OAKLAND, Calif. —
The California Air Resources Board adopted regulations last week that will force ocean-going vessels to use cleaner fuel within 24 nautical miles of the state's coast.
The rule -- deemed the world's strictest -- means the roughly 2,000 ships that sail into state ports each year must start using low-sulfur fuel in 2009 instead of cheap but dirty bunker fuel. The air board said it will significantly cut pollution and cancer risk for California's residents.
"This regulation will result in one of the largest emissions reductions we've ever done," said Dimitri Stanich, air board spokesman.
Switching to the new fuel will cost ships about $30,000, which accounts for as little as 1 percent of the $3 million it may cost a ship to travel from Asia to the West Coast, Stanich said. Individual cruise passengers would pay about $15 extra.
The air board estimates the rule will cut shipping-related diesel particulate matter by 75 percent in the first year, and more than 80 percent of sulfur oxides. In 2012, the sulfur content is scheduled to drop further, which will lead to greater emissions reductions.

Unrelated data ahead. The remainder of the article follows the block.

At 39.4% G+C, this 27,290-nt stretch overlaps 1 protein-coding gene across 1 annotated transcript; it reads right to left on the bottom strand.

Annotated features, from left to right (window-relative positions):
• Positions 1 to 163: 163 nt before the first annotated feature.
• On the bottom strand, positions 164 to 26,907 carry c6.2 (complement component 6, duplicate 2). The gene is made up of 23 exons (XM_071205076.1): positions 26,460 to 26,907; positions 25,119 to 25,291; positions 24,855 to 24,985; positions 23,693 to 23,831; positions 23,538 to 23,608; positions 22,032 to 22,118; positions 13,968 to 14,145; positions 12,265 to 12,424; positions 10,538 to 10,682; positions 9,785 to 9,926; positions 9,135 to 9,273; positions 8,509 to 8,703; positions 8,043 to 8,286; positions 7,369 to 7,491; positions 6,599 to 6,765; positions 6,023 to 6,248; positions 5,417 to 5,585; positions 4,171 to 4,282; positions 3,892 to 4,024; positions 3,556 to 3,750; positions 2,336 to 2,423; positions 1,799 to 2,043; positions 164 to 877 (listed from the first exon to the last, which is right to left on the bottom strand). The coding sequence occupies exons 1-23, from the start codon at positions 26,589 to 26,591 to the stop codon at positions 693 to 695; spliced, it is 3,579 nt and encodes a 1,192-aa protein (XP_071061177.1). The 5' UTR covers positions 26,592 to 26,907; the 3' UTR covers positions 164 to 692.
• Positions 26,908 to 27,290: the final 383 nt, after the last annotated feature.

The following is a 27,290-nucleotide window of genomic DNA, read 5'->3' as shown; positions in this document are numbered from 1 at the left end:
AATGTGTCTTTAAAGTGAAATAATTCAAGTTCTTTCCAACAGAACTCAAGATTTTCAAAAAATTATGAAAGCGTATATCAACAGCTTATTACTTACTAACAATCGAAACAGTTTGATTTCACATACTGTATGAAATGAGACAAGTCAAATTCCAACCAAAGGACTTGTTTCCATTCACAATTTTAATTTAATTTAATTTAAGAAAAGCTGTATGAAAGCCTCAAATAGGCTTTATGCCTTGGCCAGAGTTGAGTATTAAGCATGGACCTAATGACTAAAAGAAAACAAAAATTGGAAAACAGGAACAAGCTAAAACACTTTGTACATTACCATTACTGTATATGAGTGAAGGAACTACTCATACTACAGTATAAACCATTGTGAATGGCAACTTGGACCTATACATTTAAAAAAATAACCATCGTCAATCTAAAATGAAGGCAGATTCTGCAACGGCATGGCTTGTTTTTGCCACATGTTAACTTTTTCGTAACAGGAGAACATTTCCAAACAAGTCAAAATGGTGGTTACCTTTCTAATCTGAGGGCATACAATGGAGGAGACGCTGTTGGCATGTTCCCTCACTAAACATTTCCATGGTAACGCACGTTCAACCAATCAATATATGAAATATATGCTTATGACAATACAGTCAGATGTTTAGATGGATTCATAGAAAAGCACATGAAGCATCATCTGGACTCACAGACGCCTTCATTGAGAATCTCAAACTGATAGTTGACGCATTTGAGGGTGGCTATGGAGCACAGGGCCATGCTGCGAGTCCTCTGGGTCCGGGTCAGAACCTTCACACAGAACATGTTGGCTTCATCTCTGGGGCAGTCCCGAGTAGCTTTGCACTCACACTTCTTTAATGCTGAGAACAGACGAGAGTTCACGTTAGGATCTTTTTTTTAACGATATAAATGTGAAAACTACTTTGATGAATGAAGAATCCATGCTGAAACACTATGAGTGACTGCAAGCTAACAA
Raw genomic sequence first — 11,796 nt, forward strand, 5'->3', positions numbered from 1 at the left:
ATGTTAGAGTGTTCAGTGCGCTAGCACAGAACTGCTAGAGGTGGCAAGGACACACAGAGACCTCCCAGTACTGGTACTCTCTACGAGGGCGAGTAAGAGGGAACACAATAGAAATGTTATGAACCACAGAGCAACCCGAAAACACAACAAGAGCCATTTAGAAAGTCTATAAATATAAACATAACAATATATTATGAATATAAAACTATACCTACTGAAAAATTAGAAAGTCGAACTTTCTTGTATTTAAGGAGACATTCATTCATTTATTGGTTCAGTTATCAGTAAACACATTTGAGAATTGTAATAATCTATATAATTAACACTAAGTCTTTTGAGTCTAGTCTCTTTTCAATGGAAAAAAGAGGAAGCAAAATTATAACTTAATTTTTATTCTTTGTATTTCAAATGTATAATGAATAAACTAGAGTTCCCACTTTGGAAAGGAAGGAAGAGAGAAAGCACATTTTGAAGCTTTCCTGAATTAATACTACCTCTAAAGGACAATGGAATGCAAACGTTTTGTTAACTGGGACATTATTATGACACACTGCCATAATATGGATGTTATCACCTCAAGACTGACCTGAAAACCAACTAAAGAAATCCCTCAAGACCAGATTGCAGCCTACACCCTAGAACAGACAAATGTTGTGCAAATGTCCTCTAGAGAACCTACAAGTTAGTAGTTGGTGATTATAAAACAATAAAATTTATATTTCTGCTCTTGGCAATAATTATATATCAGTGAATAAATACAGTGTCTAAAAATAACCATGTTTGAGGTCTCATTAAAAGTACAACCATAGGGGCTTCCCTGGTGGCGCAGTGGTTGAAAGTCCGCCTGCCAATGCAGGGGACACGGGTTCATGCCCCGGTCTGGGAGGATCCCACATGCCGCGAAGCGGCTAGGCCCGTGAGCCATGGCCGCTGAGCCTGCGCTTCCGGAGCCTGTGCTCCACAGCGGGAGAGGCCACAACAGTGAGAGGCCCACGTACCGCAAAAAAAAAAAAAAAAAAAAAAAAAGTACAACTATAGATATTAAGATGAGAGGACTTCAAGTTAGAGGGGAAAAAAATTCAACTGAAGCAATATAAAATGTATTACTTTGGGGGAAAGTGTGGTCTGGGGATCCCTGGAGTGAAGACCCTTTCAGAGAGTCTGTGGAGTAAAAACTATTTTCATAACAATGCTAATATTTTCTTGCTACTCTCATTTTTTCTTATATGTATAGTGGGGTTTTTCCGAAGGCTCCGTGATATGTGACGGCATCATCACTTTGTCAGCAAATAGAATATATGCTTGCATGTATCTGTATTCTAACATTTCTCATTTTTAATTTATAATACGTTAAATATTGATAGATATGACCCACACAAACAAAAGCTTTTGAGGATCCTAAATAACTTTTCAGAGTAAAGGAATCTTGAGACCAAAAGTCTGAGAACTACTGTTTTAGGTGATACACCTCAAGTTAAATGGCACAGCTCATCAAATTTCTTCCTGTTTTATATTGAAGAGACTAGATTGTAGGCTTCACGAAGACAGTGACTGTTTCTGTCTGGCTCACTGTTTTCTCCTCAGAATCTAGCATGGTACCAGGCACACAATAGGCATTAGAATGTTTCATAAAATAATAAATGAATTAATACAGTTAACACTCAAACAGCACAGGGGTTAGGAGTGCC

The new rule is the air board's second attempt at regulating ship emissions. Another attempt was overruled in court because the air board didn't have the authority to regulate emissions without a waiver from the U.S. Environmental Protection Agency.
The Pacific Merchants Shipping Association (PMSA) contends the air board still faces the same legal requirement. "The Air Resources Board can pursue these regulations if they get a waiver ... All we're saying is comply with the law," said PMSA VIce President T.L. Garrett.
The International shipping industry is expected to adopt similar emissions regulations but the rules won't take effect until 2015. The air board estimates between 2009 and 2015, its new regulations wold save an estimated 3,600 premature deaths.
Jane Williams, executive director of California Communities Against Toxics, said those living near ports suffering from asthma and respiratory issues can't wait seven years for air quality to improve.
"These regulations are very important and we certainly need them in the short term," Williams said.
The air board has also taken steps to reduce diesel particulate matter emissions from the truck fleet that services the state's ports. It will vote on regulations in October that will mandate replacement of trucks made before 1994, and retrofits for those made after.
Ever Liberty Stern and Cranes -- CC licensed by Flickr user braimondi.